3. I didn’t talk about the clients or projects I’ve worked on for fear of bragging.
Remember when I said earlier that I haven’t fully shared or developed parts of my brand story into my own conversion copy?
This is where it all goes down.
This I’ve definitely done the REVERSE of this, by working too hard on building other people’s businesses as a copywriter instead of building my own.
You know the feeling, yeah?
While I encourage my students inside my CfC program to leverage testimonials and teach them exactly how to use them, guess who isn’t that great at sharing her clients’ successes … ? Moi.
In the past, I leaned on my past experiences—Delta, Princess Cruises, Orkin … but I rarely mention the things I do for my clients now (yes, I still do a lot of client work!), their incredible transformations, their launches, the life they get back.
Argh. Total work in progress on this one!
Whether part of your offboarding system sends clients to a testimonial form, OR you have a system for snapping and storing testimonials from social media, create a FABULOUS bank and system for storing testimonials.
I’m looking to get better at this by dedicating one of my team members to helping me gather and tell client and student stories because I sure need some help here. Systems, systems, systems.
4. I said “your about page isn’t about you, it’s about your customer.”
I guess I just heard that back in marketing in the early 2010s (is that a word?) and decided it was gospel truth.
Yeah, I don’t really think that.
Your about page IS about you. It’s about YOU, but THROUGH the lens of your customer or client.
Specifically, if you’re a creative small business owner or very much the face of your brand, I think we need to switch our mindset around and realize that YOU are the competitive advantage in your business.
I’ve clicked around a lot of websites lately, and a lot of times, I can’t figure out who on earth they are.
Quick tear-down example: Last night, I was looking up sheets from a cool company I heard about called Boll & Branch.
They seem to be a pretty large business now, but was (it seems) started by a husband and wife. The company’s values and mission are so clear, but I couldn’t find anything about the husband and wife—even though they and their daughter are in many of the fantastic images on their website. See what I mean? I wanted to know a bit about them! Even one image of them at home or using their product in their own house with some information about where they’re based was what I wanted to know for context.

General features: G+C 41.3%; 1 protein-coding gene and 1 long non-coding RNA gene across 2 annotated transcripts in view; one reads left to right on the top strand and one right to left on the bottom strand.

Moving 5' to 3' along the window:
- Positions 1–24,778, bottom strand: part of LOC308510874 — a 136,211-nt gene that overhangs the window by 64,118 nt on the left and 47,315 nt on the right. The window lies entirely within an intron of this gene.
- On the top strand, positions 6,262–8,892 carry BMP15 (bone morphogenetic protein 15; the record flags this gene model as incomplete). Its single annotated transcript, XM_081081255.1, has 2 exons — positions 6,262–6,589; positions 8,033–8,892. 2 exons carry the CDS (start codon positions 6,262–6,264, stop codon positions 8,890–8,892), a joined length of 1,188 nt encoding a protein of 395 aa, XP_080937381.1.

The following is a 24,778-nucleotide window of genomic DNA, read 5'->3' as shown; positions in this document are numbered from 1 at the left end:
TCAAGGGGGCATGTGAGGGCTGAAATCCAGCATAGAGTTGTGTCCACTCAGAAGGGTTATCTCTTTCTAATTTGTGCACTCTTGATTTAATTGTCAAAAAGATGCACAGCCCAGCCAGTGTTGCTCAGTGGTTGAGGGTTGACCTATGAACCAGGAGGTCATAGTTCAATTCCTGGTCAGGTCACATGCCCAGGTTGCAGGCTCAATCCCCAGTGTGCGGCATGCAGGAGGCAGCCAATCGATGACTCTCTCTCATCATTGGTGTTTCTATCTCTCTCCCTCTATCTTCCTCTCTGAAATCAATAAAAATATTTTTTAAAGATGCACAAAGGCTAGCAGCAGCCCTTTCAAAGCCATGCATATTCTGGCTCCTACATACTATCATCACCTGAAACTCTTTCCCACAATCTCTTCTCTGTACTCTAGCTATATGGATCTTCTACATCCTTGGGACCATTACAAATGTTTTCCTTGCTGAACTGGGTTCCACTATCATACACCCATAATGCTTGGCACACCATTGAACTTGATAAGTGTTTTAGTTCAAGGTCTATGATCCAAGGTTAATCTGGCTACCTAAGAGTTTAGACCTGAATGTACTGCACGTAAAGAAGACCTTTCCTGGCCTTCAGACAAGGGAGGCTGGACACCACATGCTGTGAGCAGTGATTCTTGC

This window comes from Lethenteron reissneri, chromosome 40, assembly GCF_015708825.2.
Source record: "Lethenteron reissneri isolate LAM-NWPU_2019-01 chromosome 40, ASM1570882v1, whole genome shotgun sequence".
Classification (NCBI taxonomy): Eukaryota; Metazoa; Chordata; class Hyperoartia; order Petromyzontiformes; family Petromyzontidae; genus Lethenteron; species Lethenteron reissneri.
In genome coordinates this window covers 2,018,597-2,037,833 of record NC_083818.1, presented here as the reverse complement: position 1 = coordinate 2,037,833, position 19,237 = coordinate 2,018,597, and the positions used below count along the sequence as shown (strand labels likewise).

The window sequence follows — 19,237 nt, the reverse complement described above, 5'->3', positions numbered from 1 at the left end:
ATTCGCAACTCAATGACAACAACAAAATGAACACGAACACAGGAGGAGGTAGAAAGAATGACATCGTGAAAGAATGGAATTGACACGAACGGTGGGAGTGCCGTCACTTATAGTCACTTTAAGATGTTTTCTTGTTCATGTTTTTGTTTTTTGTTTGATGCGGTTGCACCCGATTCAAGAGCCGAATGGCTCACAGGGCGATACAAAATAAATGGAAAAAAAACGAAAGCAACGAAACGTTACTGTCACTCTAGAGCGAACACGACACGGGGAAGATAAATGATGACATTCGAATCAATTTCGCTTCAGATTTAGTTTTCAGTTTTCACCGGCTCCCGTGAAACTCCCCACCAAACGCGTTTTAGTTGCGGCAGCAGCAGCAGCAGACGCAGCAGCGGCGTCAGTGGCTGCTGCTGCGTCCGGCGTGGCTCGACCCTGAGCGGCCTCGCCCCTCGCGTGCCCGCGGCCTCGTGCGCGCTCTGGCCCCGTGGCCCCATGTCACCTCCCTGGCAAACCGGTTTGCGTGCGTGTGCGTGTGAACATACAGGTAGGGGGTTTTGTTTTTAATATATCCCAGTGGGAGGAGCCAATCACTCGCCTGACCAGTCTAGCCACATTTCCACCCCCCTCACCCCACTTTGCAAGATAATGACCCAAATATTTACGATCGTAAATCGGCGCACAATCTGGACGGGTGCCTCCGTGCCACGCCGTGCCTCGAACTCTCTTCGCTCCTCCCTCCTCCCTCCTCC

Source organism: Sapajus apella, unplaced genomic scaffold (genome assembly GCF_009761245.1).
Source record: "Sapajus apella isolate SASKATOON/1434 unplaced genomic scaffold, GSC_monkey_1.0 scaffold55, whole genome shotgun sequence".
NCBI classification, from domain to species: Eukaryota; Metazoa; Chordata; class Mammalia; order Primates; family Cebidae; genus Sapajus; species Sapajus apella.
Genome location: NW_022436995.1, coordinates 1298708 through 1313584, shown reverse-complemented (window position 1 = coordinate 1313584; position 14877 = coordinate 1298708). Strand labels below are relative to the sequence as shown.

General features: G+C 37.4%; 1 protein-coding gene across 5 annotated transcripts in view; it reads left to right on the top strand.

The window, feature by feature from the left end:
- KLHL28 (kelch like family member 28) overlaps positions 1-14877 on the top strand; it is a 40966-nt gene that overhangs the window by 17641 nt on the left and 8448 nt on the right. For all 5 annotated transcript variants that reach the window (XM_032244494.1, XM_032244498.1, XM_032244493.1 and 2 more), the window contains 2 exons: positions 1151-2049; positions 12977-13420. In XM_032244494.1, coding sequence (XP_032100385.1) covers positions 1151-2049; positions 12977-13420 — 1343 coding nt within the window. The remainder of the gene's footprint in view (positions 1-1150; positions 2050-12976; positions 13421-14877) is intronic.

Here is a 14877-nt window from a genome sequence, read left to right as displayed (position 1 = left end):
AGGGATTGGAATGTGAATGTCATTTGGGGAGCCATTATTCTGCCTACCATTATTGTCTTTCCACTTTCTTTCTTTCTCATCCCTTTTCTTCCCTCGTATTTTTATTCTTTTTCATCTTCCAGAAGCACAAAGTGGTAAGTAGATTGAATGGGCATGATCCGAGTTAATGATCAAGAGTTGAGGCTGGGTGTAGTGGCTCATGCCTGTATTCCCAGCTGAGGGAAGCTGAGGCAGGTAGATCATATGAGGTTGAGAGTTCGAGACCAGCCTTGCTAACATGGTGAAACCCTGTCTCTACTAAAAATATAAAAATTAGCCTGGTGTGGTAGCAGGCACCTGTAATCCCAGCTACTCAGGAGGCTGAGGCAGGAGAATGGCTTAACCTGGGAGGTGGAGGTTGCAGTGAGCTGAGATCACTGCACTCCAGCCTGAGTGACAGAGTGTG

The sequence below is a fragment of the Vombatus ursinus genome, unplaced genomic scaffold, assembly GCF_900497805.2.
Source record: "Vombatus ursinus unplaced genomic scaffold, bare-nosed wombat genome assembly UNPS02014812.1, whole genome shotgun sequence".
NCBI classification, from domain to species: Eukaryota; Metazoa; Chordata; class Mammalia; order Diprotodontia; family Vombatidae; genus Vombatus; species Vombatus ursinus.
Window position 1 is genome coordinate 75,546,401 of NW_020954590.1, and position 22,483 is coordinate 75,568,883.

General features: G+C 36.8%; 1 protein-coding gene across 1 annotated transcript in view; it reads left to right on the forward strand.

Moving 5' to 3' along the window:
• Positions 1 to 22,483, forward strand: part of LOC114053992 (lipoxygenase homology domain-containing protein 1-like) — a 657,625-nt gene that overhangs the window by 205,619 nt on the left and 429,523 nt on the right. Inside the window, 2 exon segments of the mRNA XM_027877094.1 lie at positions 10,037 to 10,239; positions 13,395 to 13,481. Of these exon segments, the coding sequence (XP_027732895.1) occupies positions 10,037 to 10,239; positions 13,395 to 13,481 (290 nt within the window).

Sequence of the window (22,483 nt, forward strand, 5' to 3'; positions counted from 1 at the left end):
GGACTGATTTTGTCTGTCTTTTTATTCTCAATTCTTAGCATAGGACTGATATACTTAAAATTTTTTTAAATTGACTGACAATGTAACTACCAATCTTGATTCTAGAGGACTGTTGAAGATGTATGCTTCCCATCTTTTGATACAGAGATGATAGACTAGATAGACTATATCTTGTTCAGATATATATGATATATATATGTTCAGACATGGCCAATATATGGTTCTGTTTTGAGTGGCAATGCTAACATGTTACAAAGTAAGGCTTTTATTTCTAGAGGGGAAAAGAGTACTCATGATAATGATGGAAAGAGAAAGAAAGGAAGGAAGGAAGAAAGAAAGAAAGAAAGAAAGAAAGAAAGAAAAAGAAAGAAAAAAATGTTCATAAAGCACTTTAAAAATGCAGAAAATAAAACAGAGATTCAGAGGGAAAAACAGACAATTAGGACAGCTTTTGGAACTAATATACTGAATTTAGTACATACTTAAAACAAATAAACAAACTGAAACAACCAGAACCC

Their sheets look super rad, if anyone wants to gift me a set. 😉 Jk, jk …
Don’t be afraid to talk about yourself on your about page or in your brand, especially if you’re a personal brand. There’s a balance, like know how much of you they want to know—again back to systems, you need to have your ear to the ground knowing what people want from you like with surveys and customer feedback, but if they’re asking to know parts of you, figure out how to weave that in.
About copy is just as capable of conversion as the next pages.
This is a more nuanced topic about landing pages and headlines and copy than a quick tip I can give you in a youtube video, but suffice it to say.
But, as you tell your story, you’ve got to lead the horse to water and help them make the connection between you and your story.
I hope this post and video was helpful for you! If you want more, grab that freebie waiting for you below—44 Questions Your Website Must Answer.
One day, we’ll look back on our current blooper reel moments and grin, raise our Yeti mug of coffee, and say “here, here, I sure was a walking face-palm emoji that day.”
Until then, know I’ve messed up, too. 🙂
Reading Time: 6 Minutes Reading time: 6 min. Had to shake out my nerves to share some of this! As a copywriter, I write marketing words that has made other creatives and businesses (and my own) a lot of sales … …yet I’ve made SO MANY mistakes along the way. Y’all have been asking for more behind the scenes/messy […]